African business, politics and lifestyle
Is Ethiopia’s development plan too “ambitious”?
Ethiopia’s Prime Minister Meles Zenawi seemed to anticipate this week exactly what a lot people were thinking about his government’s plan to double the poor country’s GDP and wean it off food aid within just five years.
“I think that this is a very ambitious plan,” he said.
“This is indeed an extremely ambitious plan,” a few minutes later.
And, once more for luck, “We have put in place a high-case scenario which is clearly very, very ambitious.”
So far, so ambitious.
But, after those disclaimers, a man many see as Africa’s most economically literate leader didn’t shy away from saying he thought Ethiopia could get there.
The “base-case” scenario of 11 percent average economic growth over the period was “doable” and the “high-case” scenario of 14.9 percent was “not unimaginable”.
On food aid: “In the future, we will feed ourselves.”
The targets are contained in “Growth and Transformation”, the country’s latest five-year development plan.
A doubling of agricultural output, it says, is what will fire the growth. The government will urge investors to pump money into the sector and it will dole out more licenses for large-scale farms. It will also help millions of small-scale farmers — upon which the country relies — to access markets.
But, while agriculture is the focus now, the plan also envisages eventual industrialisation.
Meles based much of his optimism on Ethiopia’s recent economic performance. The country has posted an impressive average annual growth of 11 percent over the last five years, something the prime minister says it will have no trouble repeating.
The only problem with the growth figures is that some people don’t believe them. The opposition in Ethiopia doesn’t and the Financial Times this week called them “dubious”. A new Oxford University index shocked many Ethiopians after it said the country was the second poorest in the world, ahead of only famine-hit Mali and behind even war-torn Somalia.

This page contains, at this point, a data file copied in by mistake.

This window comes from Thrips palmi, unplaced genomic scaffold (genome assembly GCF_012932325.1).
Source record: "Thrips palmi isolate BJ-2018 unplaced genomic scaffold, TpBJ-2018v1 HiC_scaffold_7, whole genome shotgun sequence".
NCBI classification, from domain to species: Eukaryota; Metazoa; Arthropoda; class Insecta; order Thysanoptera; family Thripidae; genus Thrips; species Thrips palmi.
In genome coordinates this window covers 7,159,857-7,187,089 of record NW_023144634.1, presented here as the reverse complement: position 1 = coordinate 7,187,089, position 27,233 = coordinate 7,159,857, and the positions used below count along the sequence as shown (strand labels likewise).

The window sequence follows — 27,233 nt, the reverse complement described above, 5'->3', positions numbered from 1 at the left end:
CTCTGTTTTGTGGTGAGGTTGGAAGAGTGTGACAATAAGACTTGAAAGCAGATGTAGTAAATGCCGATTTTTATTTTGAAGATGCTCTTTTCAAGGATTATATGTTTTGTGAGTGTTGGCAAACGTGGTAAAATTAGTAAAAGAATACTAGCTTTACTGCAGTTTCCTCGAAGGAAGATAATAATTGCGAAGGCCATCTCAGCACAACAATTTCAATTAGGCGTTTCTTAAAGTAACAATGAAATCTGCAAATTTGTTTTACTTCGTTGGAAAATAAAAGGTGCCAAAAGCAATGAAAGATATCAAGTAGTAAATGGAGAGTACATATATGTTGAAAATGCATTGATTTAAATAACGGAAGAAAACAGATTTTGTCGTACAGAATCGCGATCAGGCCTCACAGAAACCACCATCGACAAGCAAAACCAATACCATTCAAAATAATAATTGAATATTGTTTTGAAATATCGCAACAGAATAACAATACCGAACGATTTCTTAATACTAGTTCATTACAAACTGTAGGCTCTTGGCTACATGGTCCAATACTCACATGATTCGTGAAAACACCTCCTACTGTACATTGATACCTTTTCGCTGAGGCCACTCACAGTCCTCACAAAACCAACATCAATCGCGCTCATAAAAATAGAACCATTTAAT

Still, Ethiopia is undoubtedly attracting some foreign investment in agriculture and oil and gas exploration and a small middle class is emerging. Even the IMF, though less optimistic than the government, predicts healthy growth of 7 percent this year.
But it was the claim that the country won’t need foreign food aid at all within five years that raised most eyebrows in the cafes and bars of the capital Addis Ababa.
Six million Ethiopians needed emergency food aid last year and about another 7 million chronically hungry people are on a long-running food-for-work scheme.
When I questioned Meles about how Ethiopia planned to feed these people, he drew a clear distinction between the food-for-work scheme (known as the “Safety Net”) and emergency aid.
Though the Safety Net is now foreign-funded, Meles said he thought Ethiopia could maybe fund it alone at the end of the five years. But he saw it continuing as a “form of social welfare.”
Emergency aid would not be needed, except for “unheard of types of calamities”.
“Normal emergencies, we should be able to manage within five years,” he said.
So is this plan realistic or is it just wishful thinking? Why set goals that many think impossible? Could Ethiopia double agricultural output? Through what sort of farming? Who will invest? And what is the best way forward for Ethiopia’s development?